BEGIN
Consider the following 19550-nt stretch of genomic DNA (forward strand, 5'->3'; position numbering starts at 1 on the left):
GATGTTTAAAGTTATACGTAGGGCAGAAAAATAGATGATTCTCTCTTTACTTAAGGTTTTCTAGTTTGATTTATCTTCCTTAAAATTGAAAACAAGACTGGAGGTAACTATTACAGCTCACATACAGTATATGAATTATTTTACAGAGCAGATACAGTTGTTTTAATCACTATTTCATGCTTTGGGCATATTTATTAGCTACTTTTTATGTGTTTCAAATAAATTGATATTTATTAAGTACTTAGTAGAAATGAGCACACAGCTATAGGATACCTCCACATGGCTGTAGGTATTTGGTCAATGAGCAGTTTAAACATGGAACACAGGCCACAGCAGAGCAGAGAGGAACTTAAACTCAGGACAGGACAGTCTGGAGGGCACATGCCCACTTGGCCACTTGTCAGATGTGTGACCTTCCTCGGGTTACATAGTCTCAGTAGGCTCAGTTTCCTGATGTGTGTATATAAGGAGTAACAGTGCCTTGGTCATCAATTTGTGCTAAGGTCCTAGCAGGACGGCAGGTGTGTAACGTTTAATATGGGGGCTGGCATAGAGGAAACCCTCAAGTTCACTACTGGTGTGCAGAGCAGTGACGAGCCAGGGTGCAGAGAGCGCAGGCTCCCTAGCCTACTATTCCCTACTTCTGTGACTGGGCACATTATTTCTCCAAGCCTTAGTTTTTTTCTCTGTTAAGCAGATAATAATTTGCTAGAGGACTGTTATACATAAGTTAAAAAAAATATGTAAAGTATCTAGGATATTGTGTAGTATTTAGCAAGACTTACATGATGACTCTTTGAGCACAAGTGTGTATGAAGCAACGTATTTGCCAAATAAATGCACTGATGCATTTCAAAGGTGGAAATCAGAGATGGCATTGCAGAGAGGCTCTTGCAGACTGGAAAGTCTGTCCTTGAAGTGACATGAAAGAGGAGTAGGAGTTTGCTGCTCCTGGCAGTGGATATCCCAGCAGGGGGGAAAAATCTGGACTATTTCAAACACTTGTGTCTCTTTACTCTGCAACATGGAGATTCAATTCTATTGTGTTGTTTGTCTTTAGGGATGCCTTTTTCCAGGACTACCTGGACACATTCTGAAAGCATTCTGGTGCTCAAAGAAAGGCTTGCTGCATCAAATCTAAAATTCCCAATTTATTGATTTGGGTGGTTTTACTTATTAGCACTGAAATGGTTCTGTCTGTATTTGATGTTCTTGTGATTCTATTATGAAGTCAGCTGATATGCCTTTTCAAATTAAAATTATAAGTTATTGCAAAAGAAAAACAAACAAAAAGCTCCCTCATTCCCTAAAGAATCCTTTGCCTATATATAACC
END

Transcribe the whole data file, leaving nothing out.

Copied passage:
Consider the following 19550-nt stretch of genomic DNA (forward strand, 5'->3'; position numbering starts at 1 on the left):
GATGTTTAAAGTTATACGTAGGGCAGAAAAATAGATGATTCTCTCTTTACTTAAGGTTTTCTAGTTTGATTTATCTTCCTTAAAATTGAAAACAAGACTGGAGGTAACTATTACAGCTCACATACAGTATATGAATTATTTTACAGAGCAGATACAGTTGTTTTAATCACTATTTCATGCTTTGGGCATATTTATTAGCTACTTTTTATGTGTTTCAAATAAATTGATATTTATTAAGTACTTAGTAGAAATGAGCACACAGCTATAGGATACCTCCACATGGCTGTAGGTATTTGGTCAATGAGCAGTTTAAACATGGAACACAGGCCACAGCAGAGCAGAGAGGAACTTAAACTCAGGACAGGACAGTCTGGAGGGCACATGCCCACTTGGCCACTTGTCAGATGTGTGACCTTCCTCGGGTTACATAGTCTCAGTAGGCTCAGTTTCCTGATGTGTGTATATAAGGAGTAACAGTGCCTTGGTCATCAATTTGTGCTAAGGTCCTAGCAGGACGGCAGGTGTGTAACGTTTAATATGGGGGCTGGCATAGAGGAAACCCTCAAGTTCACTACTGGTGTGCAGAGCAGTGACGAGCCAGGGTGCAGAGAGCGCAGGCTCCCTAGCCTACTATTCCCTACTTCTGTGACTGGGCACATTATTTCTCCAAGCCTTAGTTTTTTTCTCTGTTAAGCAGATAATAATTTGCTAGAGGACTGTTATACATAAGTTAAAAAAAATATGTAAAGTATCTAGGATATTGTGTAGTATTTAGCAAGACTTACATGATGACTCTTTGAGCACAAGTGTGTATGAAGCAACGTATTTGCCAAATAAATGCACTGATGCATTTCAAAGGTGGAAATCAGAGATGGCATTGCAGAGAGGCTCTTGCAGACTGGAAAGTCTGTCCTTGAAGTGACATGAAAGAGGAGTAGGAGTTTGCTGCTCCTGGCAGTGGATATCCCAGCAGGGGGGAAAAATCTGGACTATTTCAAACACTTGTGTCTCTTTACTCTGCAACATGGAGATTCAATTCTATTGTGTTGTTTGTCTTTAGGGATGCCTTTTTCCAGGACTACCTGGACACATTCTGAAAGCATTCTGGTGCTCAAAGAAAGGCTTGCTGCATCAAATCTAAAATTCCCAATTTATTGATTTGGGTGGTTTTACTTATTAGCACTGAAATGGTTCTGTCTGTATTTGATGTTCTTGTGATTCTATTATGAAGTCAGCTGATATGCCTTTTCAAATTAAAATTATAAGTTATTGCAAAAGAAAAACAAACAAAAAGCTCCCTCATTCCCTAAAGAATCCTTTGCCTATATATAACC